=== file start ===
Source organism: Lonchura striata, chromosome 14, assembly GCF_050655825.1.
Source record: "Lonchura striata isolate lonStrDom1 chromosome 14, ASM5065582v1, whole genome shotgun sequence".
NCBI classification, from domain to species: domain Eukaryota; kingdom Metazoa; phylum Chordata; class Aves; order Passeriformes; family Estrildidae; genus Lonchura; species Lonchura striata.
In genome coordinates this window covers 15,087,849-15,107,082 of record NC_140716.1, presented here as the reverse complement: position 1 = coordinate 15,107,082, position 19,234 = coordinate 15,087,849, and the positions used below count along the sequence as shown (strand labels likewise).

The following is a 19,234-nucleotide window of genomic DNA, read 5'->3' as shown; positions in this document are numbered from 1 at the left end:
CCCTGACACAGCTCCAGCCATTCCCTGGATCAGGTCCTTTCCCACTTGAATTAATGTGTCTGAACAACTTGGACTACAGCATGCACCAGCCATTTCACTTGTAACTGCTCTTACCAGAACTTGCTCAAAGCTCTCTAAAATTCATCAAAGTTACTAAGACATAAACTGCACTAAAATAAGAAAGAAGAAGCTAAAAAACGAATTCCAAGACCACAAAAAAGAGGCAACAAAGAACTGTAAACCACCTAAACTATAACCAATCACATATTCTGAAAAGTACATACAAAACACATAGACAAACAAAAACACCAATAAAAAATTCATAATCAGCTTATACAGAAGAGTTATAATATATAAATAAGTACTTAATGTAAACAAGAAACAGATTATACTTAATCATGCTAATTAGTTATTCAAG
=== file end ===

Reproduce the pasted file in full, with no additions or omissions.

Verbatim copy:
Source organism: Lonchura striata, chromosome 14, assembly GCF_050655825.1.
Source record: "Lonchura striata isolate lonStrDom1 chromosome 14, ASM5065582v1, whole genome shotgun sequence".
NCBI classification, from domain to species: domain Eukaryota; kingdom Metazoa; phylum Chordata; class Aves; order Passeriformes; family Estrildidae; genus Lonchura; species Lonchura striata.
In genome coordinates this window covers 15,087,849-15,107,082 of record NC_140716.1, presented here as the reverse complement: position 1 = coordinate 15,107,082, position 19,234 = coordinate 15,087,849, and the positions used below count along the sequence as shown (strand labels likewise).

The following is a 19,234-nucleotide window of genomic DNA, read 5'->3' as shown; positions in this document are numbered from 1 at the left end:
CCCTGACACAGCTCCAGCCATTCCCTGGATCAGGTCCTTTCCCACTTGAATTAATGTGTCTGAACAACTTGGACTACAGCATGCACCAGCCATTTCACTTGTAACTGCTCTTACCAGAACTTGCTCAAAGCTCTCTAAAATTCATCAAAGTTACTAAGACATAAACTGCACTAAAATAAGAAAGAAGAAGCTAAAAAACGAATTCCAAGACCACAAAAAAGAGGCAACAAAGAACTGTAAACCACCTAAACTATAACCAATCACATATTCTGAAAAGTACATACAAAACACATAGACAAACAAAAACACCAATAAAAAATTCATAATCAGCTTATACAGAAGAGTTATAATATATAAATAAGTACTTAATGTAAACAAGAAACAGATTATACTTAATCATGCTAATTAGTTATTCAAG